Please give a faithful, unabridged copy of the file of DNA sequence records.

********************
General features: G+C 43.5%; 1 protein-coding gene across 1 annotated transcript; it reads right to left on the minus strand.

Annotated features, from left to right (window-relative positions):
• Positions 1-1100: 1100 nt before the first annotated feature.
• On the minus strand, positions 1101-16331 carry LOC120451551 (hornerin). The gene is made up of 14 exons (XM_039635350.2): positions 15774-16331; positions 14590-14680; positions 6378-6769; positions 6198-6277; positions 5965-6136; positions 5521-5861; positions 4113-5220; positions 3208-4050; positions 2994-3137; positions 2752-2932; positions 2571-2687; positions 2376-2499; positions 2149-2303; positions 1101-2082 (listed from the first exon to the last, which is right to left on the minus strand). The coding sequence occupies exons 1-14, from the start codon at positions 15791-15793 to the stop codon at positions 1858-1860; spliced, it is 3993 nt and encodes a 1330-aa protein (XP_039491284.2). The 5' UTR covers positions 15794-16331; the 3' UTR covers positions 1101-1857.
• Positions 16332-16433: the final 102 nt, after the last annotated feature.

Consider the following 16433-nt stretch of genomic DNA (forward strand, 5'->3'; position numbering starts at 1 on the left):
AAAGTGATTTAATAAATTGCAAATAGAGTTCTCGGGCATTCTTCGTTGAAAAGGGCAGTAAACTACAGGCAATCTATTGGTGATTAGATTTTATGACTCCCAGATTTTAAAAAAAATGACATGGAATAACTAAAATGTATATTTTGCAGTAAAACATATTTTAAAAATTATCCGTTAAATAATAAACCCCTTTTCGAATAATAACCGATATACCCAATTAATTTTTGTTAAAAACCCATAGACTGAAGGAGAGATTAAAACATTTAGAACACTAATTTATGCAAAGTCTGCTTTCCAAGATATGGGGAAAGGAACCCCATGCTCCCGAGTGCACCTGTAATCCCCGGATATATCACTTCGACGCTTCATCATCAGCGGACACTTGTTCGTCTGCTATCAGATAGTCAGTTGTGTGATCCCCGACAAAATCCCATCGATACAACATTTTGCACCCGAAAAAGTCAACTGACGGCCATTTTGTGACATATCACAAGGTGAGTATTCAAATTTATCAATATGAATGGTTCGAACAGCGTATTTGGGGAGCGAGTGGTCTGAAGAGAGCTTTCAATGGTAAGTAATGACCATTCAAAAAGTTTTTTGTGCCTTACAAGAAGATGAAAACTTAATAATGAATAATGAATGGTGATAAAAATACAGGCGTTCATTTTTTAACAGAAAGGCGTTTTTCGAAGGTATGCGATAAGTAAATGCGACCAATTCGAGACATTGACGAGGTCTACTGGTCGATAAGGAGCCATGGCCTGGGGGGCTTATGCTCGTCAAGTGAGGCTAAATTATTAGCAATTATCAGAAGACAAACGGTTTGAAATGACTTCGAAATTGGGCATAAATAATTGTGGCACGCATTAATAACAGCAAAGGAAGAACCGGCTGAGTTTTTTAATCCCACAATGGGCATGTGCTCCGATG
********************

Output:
General features: G+C 43.5%; 1 protein-coding gene across 1 annotated transcript; it reads right to left on the minus strand.

Annotated features, from left to right (window-relative positions):
• Positions 1-1100: 1100 nt before the first annotated feature.
• On the minus strand, positions 1101-16331 carry LOC120451551 (hornerin). The gene is made up of 14 exons (XM_039635350.2): positions 15774-16331; positions 14590-14680; positions 6378-6769; positions 6198-6277; positions 5965-6136; positions 5521-5861; positions 4113-5220; positions 3208-4050; positions 2994-3137; positions 2752-2932; positions 2571-2687; positions 2376-2499; positions 2149-2303; positions 1101-2082 (listed from the first exon to the last, which is right to left on the minus strand). The coding sequence occupies exons 1-14, from the start codon at positions 15791-15793 to the stop codon at positions 1858-1860; spliced, it is 3993 nt and encodes a 1330-aa protein (XP_039491284.2). The 5' UTR covers positions 15794-16331; the 3' UTR covers positions 1101-1857.
• Positions 16332-16433: the final 102 nt, after the last annotated feature.

Consider the following 16433-nt stretch of genomic DNA (forward strand, 5'->3'; position numbering starts at 1 on the left):
AAAGTGATTTAATAAATTGCAAATAGAGTTCTCGGGCATTCTTCGTTGAAAAGGGCAGTAAACTACAGGCAATCTATTGGTGATTAGATTTTATGACTCCCAGATTTTAAAAAAAATGACATGGAATAACTAAAATGTATATTTTGCAGTAAAACATATTTTAAAAATTATCCGTTAAATAATAAACCCCTTTTCGAATAATAACCGATATACCCAATTAATTTTTGTTAAAAACCCATAGACTGAAGGAGAGATTAAAACATTTAGAACACTAATTTATGCAAAGTCTGCTTTCCAAGATATGGGGAAAGGAACCCCATGCTCCCGAGTGCACCTGTAATCCCCGGATATATCACTTCGACGCTTCATCATCAGCGGACACTTGTTCGTCTGCTATCAGATAGTCAGTTGTGTGATCCCCGACAAAATCCCATCGATACAACATTTTGCACCCGAAAAAGTCAACTGACGGCCATTTTGTGACATATCACAAGGTGAGTATTCAAATTTATCAATATGAATGGTTCGAACAGCGTATTTGGGGAGCGAGTGGTCTGAAGAGAGCTTTCAATGGTAAGTAATGACCATTCAAAAAGTTTTTTGTGCCTTACAAGAAGATGAAAACTTAATAATGAATAATGAATGGTGATAAAAATACAGGCGTTCATTTTTTAACAGAAAGGCGTTTTTCGAAGGTATGCGATAAGTAAATGCGACCAATTCGAGACATTGACGAGGTCTACTGGTCGATAAGGAGCCATGGCCTGGGGGGCTTATGCTCGTCAAGTGAGGCTAAATTATTAGCAATTATCAGAAGACAAACGGTTTGAAATGACTTCGAAATTGGGCATAAATAATTGTGGCACGCATTAATAACAGCAAAGGAAGAACCGGCTGAGTTTTTTAATCCCACAATGGGCATGTGCTCCGATG